against him, it is but right to mention that the aboriginal of Australia is to be viewed in some instances in a state in which the evidences of extreme degeneracy are in a great degree, if not altogether, wanting. Speaking of some natives with whom he came into contact in the neighbourhood of Port Essington, Captain Stokes, in the narrative of his "Discoveries in Australia," says:—
"I could not help comparing the bold, fearless manner in which they came towards us—their fine manly bearing, head erect, no crouching or averting of eye—with the miserable objects I had seen at Sydney. I now beheld man in his wild state, and, reader, rest assured there is nothing can equal such a sight."
Here is a most striking exception to that general falling-off so manifest in the Australian tribes—an exception the more worthy of note, and more fully illustrating our idea, as it is presented in the immediate neighbourhood of what we have reason to believe was the first landing-place of the founders of the entire race.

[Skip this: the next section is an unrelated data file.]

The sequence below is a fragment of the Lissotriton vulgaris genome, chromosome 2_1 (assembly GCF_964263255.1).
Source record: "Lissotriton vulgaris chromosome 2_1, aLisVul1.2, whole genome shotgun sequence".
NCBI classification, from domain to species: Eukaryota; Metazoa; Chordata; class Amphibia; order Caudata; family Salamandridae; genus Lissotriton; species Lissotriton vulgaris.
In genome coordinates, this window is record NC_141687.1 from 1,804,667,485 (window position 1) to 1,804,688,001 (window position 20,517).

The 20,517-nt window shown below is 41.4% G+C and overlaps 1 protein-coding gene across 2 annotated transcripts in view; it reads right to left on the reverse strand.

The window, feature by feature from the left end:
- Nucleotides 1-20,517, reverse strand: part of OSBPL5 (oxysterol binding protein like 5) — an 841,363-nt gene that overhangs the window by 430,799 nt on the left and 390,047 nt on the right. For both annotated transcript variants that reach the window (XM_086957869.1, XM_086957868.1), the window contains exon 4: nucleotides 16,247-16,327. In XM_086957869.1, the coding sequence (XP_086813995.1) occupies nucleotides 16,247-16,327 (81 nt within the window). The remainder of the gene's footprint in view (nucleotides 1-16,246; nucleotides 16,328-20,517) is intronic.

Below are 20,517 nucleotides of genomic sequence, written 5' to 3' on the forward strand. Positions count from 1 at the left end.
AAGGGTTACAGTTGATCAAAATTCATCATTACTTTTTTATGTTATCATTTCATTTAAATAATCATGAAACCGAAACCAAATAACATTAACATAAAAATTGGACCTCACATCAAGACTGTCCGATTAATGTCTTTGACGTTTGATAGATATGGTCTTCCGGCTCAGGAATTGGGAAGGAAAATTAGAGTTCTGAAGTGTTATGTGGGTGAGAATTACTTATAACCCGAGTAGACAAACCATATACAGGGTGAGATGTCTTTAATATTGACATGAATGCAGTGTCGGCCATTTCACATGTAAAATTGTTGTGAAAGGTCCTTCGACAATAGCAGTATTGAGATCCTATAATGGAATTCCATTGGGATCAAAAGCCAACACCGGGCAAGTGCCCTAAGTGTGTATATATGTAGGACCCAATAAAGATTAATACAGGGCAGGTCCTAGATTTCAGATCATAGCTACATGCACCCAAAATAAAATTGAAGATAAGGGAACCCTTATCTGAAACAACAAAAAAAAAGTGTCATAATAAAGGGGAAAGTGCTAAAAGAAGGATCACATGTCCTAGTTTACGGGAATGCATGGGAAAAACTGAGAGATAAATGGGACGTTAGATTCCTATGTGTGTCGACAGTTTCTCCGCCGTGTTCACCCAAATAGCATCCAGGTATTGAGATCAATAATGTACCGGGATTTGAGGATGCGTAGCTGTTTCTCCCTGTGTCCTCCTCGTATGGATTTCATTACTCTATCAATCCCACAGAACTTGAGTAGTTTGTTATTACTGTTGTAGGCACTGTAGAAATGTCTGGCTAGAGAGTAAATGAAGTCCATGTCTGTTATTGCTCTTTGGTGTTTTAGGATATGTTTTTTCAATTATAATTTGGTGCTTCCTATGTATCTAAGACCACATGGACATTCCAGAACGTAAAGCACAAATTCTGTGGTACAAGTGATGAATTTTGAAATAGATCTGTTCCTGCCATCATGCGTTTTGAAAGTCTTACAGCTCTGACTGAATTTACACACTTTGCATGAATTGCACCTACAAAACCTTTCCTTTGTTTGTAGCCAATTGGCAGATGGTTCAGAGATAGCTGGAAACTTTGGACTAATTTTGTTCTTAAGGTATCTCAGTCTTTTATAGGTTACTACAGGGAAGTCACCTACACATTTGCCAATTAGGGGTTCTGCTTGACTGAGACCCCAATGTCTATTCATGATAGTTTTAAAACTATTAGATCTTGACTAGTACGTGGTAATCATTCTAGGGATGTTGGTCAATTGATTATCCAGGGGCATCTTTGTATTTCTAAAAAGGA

The next position in which it will be necessary to review the New Hollander, in order to see him thoroughly, is in his political and social relations—if such terms may be used without exciting a smile—as imposed by his new state. In issuing forth into the wilderness, in quest of sustenance and adventure, the impossibility of proceeding for any length of time in large bodies must very soon have forced itself upon the attention of the pilgrims. The few roots and herbs which they found fit for food were only to be